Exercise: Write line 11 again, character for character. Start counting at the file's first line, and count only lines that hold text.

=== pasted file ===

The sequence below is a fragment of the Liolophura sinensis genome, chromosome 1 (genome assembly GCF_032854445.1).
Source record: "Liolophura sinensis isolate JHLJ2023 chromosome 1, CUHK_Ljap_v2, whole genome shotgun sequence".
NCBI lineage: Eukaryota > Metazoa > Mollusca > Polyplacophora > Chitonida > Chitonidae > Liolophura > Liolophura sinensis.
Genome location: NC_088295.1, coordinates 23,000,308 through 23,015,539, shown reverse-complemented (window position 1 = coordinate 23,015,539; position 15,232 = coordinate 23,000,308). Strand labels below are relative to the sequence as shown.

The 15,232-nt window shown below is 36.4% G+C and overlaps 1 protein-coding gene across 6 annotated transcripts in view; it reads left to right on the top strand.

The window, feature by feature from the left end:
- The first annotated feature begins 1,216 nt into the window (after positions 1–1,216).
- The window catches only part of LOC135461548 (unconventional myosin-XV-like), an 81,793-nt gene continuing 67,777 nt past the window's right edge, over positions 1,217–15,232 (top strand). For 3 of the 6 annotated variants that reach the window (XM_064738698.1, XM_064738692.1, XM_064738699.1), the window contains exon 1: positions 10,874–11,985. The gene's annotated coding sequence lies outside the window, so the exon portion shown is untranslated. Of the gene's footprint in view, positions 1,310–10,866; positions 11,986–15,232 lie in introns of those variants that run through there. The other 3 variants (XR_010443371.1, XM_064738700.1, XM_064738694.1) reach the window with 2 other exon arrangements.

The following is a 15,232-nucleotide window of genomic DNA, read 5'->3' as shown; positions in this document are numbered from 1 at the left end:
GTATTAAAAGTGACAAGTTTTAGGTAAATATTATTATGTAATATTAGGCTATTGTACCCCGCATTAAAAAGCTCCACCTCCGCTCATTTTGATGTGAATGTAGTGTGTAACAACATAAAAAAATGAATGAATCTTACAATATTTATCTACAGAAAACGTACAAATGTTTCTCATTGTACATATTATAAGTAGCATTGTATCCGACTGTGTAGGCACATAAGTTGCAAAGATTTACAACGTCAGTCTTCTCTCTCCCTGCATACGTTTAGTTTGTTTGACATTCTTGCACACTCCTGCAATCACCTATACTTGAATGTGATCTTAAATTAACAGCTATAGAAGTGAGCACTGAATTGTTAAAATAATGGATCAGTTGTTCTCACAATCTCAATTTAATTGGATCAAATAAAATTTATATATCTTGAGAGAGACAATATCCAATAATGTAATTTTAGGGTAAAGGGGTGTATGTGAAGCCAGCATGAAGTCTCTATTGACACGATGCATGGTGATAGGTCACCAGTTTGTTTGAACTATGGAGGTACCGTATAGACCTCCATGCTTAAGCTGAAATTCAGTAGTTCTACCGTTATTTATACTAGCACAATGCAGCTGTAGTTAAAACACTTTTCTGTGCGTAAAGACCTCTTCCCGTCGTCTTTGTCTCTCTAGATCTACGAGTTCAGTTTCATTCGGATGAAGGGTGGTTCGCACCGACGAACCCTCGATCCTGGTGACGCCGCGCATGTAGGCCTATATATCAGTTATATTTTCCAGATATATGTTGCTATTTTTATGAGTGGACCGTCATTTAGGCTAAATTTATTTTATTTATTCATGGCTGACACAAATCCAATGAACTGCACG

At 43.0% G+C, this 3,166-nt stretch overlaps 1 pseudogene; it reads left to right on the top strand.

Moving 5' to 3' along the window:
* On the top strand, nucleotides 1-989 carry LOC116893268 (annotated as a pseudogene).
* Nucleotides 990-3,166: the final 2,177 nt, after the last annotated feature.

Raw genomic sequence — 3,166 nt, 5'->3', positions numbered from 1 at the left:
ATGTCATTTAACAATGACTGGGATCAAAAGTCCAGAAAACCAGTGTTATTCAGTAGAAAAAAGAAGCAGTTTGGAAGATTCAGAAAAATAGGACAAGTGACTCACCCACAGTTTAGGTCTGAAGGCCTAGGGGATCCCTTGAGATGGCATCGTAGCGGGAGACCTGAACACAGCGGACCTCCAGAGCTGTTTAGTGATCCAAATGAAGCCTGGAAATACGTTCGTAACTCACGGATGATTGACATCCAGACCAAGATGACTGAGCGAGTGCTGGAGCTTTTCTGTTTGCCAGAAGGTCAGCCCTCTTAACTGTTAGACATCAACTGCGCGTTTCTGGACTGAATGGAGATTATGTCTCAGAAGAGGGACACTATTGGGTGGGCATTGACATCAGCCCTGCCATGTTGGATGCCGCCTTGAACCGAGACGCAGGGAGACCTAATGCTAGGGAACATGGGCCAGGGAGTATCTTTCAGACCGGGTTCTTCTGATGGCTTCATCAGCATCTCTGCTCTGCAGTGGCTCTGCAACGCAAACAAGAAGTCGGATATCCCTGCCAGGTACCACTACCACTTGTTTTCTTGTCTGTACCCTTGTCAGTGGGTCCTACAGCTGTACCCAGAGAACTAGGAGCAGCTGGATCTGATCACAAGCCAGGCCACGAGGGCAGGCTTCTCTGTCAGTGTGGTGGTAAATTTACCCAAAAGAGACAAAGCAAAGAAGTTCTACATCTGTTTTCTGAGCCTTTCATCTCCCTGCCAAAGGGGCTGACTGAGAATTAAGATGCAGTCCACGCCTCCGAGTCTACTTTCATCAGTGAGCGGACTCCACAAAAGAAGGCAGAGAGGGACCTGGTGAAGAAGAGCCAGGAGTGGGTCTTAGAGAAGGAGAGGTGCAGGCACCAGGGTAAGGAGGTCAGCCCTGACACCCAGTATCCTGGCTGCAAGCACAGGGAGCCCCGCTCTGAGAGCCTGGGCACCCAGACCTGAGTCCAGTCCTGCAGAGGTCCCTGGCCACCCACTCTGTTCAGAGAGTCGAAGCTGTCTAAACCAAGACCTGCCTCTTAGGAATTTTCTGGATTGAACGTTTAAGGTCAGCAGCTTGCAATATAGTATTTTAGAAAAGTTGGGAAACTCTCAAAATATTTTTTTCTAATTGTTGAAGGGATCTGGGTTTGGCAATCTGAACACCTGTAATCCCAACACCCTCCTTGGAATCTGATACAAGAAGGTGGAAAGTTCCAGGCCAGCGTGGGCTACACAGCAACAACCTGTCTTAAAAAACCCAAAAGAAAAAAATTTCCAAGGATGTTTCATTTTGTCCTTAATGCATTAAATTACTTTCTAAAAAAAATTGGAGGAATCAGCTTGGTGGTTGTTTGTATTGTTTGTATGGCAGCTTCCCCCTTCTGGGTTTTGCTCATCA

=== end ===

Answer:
At 43.0% G+C, this 3,166-nt stretch overlaps 1 pseudogene; it reads left to right on the top strand.